Joby Aviation, a secretive US startup developing an electric Vertical Take Off and Landing (eVOTL) air taxi, has raised $100m in Series B funding from companies including Intel and Toyota.
The only artist’s impressions of the secretive vehicle date from 2015 (Credit: Joby Aviation)
According to the California-based company, its four-passenger vehicle will be able to fly at least 150 miles on a charge, be 100 times quieter than conventional aircraft during takeoff and landing, as well as ‘near-silent in flyover’. The air taxi uses a specially designed tilt-rotor system that points them upward to gain height and descend, then adjusts them 90 degrees for low-powered forward flight. Following a visit to the company’s private airfield in Northern California, Bloomberg reported that a prototype of the aircraft was piloted on a 15-minute flight, successfully performing vertical takeoff and landing.
“People waste billions of hours sitting on roads worldwide each year,” said Joby Aviation founder and CEO JoeBen Bevirt. “We envision a future where commuting by eVTOL is a safer, faster, and cost-competitive alternative to ground transportation.”
“We have spent the last ten years developing the technologies that have made our full-scale technical demonstrator possible and are now ready to build a commercial version of the aircraft. We’re excited to have attracted the backing of leaders in auto manufacturing, data intelligence, and transportation sectors.”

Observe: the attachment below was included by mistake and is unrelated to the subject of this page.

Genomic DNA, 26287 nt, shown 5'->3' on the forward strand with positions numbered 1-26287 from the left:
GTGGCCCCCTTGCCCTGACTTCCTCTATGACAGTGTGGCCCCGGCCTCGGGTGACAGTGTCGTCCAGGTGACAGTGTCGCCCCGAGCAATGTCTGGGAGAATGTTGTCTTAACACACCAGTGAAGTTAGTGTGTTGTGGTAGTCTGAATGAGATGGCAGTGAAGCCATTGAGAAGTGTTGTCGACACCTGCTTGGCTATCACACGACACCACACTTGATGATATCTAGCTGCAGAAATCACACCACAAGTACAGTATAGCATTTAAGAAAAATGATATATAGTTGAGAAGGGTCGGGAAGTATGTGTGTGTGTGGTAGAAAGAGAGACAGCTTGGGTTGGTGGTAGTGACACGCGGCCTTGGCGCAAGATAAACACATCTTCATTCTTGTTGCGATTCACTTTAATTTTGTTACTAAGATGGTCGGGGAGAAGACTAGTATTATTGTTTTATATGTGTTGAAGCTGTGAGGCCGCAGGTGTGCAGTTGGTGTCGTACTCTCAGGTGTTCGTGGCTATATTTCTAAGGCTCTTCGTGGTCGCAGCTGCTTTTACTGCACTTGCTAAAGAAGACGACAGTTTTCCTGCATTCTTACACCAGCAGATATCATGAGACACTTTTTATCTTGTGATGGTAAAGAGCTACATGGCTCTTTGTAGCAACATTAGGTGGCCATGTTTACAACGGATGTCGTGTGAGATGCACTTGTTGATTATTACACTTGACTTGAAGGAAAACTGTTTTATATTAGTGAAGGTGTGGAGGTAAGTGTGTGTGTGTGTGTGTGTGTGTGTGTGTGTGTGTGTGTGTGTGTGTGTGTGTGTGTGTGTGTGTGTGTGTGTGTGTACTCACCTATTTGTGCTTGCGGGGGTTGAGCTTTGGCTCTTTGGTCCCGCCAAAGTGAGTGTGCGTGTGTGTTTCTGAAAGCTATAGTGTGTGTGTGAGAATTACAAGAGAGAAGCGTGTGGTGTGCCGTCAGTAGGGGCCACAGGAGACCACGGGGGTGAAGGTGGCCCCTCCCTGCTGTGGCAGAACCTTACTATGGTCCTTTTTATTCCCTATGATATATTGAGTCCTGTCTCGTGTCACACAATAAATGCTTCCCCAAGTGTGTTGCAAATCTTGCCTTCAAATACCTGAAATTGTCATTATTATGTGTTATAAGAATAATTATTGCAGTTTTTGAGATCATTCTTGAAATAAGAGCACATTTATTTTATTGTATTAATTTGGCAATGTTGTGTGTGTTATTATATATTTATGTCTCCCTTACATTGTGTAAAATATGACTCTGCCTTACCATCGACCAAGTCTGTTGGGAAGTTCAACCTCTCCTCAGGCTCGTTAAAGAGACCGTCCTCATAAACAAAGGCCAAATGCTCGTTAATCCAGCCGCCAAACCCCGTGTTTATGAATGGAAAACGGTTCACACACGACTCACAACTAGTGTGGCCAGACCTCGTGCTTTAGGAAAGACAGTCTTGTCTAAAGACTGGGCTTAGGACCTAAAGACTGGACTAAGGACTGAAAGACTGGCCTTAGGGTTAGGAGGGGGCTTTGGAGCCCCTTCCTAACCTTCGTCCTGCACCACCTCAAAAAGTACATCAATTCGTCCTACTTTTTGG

For its Series A funding back in 2016, Joby raised around $30m, with Tesla backer Capricorn Investment leading the round. The Series B round was led by Intel, alongside Singapore-based EDBI, JetBlue Technology Ventures, and Toyota AI Ventures, as well as existing investors Capricorn, 8VC, Sky Dayton and Paul Sciarra.
“Intel believes the future of transportation is data-driven – whether you’re talking about autonomous cars or next-generation air travel,” said Wendell Brooks, president of Intel Capital. “Joby Aviation has been laser-focused on delivering a unique vehicle into the market. This is a truly disruptive technology with the potential to push the geographic boundaries of where people can live and work.”